The federal government will cease applying the work test for people aged 67 to 74 when making or receiving non-concessional contributions into superannuation as part of a budget measure to boost the retirement savings of those who have had limited exposure to the compulsory superannuation system.
The change was outlined in Budget Paper No 2, which stated 67 to 74 year olds will also be able to access the non-concessional bring-forward arrangement, subject to meeting the relevant eligibility criteria, but a number of caps will remain in place.
These include the cap on lifetime superannuation contributions, currently at $1.6 million but changing to $1.7 million from 1 July 2021, and the annual concessional and non-concessional caps. The work test will remain in place for concessional contributions.
A superannuation fact sheet distributed with the budget papers stated the reason for the change was that “retirees aged 70 today potentially had 20 years or more in the workforce before compulsory superannuation was introduced in 1992”.
“That is why the government will amend the work test rules to allow retirees who have not had the benefits of compulsory superannuation throughout their working lives to get more out of the superannuation system. This change also recognises that many retirees have accumulated savings outside of superannuation,” it said.
SuperConcepts SMSF technical and strategic solutions executive manager Philip La Greca said the change was a positive move for individuals who had large sums of money outside the superannuation environment.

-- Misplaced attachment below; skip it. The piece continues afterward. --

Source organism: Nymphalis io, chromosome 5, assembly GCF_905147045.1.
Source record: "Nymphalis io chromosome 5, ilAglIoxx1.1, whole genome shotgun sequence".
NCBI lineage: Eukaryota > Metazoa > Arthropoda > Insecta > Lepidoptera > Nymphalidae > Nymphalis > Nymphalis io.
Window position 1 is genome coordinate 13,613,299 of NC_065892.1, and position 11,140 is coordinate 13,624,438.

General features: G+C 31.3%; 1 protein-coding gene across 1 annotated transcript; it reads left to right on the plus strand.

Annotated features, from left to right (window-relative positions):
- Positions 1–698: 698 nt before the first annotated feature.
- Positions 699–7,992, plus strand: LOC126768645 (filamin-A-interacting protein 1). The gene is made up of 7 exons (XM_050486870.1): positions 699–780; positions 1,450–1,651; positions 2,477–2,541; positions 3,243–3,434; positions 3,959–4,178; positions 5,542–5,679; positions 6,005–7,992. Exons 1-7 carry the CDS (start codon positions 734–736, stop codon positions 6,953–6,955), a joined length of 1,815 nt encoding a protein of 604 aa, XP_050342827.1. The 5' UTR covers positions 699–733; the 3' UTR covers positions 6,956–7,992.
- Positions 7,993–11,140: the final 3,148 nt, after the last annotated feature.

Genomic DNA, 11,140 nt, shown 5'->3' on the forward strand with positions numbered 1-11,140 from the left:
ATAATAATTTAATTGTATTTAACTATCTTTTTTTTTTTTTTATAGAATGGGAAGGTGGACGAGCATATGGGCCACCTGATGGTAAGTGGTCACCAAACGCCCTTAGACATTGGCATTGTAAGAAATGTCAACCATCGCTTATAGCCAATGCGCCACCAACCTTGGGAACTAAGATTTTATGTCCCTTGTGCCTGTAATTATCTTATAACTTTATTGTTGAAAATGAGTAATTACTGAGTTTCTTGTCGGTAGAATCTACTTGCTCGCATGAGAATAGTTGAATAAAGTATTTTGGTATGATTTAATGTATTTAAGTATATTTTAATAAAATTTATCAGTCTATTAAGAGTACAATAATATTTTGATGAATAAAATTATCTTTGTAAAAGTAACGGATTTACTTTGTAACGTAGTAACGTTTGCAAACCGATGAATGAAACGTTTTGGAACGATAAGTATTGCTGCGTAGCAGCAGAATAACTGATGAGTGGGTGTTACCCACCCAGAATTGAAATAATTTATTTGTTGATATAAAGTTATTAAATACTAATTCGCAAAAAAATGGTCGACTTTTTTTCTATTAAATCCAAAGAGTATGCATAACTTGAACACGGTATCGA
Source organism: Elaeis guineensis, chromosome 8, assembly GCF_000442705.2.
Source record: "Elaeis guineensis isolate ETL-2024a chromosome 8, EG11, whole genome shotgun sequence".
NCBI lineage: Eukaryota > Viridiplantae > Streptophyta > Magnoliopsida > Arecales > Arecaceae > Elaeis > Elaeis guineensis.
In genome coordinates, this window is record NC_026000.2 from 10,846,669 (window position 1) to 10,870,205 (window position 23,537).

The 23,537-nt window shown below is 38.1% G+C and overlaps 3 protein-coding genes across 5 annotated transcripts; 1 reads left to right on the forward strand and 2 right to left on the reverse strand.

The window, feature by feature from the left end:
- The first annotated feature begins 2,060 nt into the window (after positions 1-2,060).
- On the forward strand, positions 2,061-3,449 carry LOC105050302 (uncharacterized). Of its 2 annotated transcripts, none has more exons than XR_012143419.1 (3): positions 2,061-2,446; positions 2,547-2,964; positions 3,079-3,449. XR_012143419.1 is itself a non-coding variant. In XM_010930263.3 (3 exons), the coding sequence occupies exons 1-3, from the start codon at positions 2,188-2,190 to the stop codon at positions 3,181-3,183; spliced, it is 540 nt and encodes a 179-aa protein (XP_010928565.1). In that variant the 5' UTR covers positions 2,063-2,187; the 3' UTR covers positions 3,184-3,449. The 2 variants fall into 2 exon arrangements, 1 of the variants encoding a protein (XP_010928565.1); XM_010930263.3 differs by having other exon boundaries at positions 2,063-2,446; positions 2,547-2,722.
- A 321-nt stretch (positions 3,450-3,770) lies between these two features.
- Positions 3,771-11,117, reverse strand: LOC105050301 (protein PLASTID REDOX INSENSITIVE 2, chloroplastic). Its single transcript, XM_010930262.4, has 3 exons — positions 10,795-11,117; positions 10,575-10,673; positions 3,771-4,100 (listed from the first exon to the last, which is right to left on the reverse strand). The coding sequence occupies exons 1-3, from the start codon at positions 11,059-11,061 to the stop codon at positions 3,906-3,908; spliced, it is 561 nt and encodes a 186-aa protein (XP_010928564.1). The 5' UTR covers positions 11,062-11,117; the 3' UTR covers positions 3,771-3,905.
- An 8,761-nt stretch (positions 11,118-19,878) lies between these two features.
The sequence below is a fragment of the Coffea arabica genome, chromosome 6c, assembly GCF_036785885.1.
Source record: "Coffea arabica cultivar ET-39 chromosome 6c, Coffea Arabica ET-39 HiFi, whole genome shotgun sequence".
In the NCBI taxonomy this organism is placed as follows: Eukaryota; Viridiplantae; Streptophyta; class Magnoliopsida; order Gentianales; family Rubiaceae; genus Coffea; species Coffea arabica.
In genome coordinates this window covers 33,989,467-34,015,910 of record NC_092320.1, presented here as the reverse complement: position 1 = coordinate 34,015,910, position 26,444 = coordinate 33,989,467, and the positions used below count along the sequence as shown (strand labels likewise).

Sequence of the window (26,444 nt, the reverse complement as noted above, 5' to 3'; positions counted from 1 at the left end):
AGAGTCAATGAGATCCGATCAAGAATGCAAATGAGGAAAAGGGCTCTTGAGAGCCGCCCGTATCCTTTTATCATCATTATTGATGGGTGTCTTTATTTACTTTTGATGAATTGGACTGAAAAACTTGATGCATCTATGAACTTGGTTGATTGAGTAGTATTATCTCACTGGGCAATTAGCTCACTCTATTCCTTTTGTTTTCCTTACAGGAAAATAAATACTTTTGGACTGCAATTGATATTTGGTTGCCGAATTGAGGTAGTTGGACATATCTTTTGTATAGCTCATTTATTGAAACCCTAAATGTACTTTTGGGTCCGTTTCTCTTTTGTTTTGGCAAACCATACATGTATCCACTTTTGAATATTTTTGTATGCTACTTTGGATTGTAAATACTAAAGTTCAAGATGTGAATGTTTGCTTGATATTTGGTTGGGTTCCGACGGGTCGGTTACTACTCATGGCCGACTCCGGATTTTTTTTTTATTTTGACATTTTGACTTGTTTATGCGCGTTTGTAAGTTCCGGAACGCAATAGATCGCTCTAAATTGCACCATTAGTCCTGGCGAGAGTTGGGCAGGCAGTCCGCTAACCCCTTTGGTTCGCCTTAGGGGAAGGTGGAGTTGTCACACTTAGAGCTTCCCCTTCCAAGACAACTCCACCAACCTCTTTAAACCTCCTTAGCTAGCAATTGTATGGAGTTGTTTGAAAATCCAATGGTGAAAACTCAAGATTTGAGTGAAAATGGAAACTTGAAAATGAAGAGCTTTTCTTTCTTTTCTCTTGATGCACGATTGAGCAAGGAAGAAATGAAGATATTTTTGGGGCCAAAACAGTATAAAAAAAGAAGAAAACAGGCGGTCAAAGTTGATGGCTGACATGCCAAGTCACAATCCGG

“If a person only has a small sum of money, this may not make a big difference in their ability to move it into superannuation, but for those with larger sums, and in conjunction with the bring-forward arrangements, they could get up to $440,000 into superannuation in a single year,” La Greca told smstrusteenews.
BDO director and SMSF specialist Mark Wilkinson said the change created new planning opportunities and an expanded time frame for those eligible to take action.
“This extends that period that people can save for and the time in which they can consider how much they have, how much tax they will pay and whether they keep those funds inside or outside of superannuation,” Wilkinson said.
The measure will take effect from the start of the first financial year after royal assent of the enabling legislation, which the government expects to have passed through parliament before 1 July 2022.''